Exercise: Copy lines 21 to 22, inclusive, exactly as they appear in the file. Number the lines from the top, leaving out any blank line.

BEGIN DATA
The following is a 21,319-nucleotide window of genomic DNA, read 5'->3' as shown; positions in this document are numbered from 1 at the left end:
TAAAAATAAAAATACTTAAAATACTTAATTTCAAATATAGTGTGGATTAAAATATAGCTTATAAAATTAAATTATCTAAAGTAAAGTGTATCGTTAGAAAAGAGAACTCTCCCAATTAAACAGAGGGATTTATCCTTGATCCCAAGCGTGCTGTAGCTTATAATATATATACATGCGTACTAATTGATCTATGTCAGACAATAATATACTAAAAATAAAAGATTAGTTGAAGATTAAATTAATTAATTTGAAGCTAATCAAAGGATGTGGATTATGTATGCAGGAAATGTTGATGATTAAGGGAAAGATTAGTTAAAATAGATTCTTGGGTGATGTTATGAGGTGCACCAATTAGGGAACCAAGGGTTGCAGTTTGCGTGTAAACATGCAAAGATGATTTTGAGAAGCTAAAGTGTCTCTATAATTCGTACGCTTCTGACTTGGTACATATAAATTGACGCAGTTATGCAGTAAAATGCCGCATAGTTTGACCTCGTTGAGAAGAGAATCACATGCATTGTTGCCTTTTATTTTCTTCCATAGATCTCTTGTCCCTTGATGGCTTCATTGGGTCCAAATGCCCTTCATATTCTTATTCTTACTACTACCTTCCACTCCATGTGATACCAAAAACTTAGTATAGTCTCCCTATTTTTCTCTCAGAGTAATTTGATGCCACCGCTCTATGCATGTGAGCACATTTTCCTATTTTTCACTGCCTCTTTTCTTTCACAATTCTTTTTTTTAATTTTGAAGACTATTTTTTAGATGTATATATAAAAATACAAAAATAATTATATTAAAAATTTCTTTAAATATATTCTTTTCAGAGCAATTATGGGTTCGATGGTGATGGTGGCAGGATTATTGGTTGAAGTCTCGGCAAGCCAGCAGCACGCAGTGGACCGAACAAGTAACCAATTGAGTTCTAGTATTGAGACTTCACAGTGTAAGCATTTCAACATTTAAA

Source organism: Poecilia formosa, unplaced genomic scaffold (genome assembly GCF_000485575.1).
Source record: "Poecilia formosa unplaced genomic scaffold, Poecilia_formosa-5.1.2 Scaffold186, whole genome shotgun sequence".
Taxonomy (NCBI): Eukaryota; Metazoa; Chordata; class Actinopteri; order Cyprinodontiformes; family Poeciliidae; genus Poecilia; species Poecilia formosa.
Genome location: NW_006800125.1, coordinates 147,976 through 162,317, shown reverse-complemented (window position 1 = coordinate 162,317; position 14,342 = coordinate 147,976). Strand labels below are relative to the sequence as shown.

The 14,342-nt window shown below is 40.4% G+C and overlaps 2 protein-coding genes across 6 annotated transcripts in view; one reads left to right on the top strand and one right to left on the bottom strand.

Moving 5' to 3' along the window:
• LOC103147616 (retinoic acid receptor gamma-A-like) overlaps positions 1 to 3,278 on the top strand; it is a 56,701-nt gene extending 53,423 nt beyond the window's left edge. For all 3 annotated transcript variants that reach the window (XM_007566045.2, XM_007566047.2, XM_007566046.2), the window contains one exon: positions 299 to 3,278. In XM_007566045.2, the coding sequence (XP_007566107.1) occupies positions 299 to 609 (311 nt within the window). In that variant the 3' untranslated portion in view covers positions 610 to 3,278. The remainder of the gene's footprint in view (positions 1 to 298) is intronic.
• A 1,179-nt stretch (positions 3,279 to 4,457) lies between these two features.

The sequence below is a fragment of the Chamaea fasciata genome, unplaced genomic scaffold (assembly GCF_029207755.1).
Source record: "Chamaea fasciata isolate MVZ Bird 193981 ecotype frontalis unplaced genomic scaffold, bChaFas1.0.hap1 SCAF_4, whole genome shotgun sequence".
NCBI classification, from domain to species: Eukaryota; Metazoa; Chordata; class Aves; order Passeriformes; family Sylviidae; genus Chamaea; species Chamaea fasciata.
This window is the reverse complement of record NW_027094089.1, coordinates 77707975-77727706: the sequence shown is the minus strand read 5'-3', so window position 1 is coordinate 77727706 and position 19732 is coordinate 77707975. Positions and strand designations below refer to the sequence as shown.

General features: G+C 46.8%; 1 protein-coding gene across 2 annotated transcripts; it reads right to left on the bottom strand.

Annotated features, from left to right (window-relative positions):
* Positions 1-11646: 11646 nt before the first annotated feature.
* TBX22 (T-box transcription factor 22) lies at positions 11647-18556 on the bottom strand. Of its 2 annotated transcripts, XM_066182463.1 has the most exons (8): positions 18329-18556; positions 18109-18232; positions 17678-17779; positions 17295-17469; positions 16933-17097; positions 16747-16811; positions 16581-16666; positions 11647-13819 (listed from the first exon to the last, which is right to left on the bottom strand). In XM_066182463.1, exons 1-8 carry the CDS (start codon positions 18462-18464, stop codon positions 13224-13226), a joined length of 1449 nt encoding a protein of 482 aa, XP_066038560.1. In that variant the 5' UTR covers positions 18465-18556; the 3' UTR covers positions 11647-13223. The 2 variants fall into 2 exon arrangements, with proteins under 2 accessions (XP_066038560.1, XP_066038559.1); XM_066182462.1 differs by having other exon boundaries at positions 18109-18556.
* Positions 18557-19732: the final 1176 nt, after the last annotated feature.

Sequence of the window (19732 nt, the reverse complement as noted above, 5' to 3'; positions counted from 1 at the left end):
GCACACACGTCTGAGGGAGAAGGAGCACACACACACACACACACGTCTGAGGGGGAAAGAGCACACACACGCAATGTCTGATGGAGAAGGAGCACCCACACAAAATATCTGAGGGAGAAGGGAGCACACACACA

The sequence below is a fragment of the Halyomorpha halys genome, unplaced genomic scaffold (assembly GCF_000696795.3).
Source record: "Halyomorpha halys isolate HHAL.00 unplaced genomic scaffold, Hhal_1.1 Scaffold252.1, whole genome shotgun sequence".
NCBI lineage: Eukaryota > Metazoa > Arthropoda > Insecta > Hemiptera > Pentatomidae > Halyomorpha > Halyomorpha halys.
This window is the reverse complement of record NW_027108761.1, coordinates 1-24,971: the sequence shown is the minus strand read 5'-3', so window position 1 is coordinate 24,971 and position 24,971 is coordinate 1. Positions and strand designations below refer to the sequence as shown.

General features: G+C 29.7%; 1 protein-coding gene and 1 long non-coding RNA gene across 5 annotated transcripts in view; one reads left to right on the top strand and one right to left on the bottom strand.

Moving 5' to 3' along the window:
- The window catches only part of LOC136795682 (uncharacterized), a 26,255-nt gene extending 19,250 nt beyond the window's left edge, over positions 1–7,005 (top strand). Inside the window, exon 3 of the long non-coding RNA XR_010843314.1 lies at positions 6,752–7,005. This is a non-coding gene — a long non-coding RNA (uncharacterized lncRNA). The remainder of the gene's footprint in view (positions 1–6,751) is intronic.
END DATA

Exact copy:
GCACACACGTCTGAGGGAGAAGGAGCACACACACACACACACACGTCTGAGGGGGAAAGAGCACACACACGCAATGTCTGATGGAGAAGGAGCACCCACACAAAATATCTGAGGGAGAAGGGAGCACACACACA

The sequence below is a fragment of the Halyomorpha halys genome, unplaced genomic scaffold (assembly GCF_000696795.3).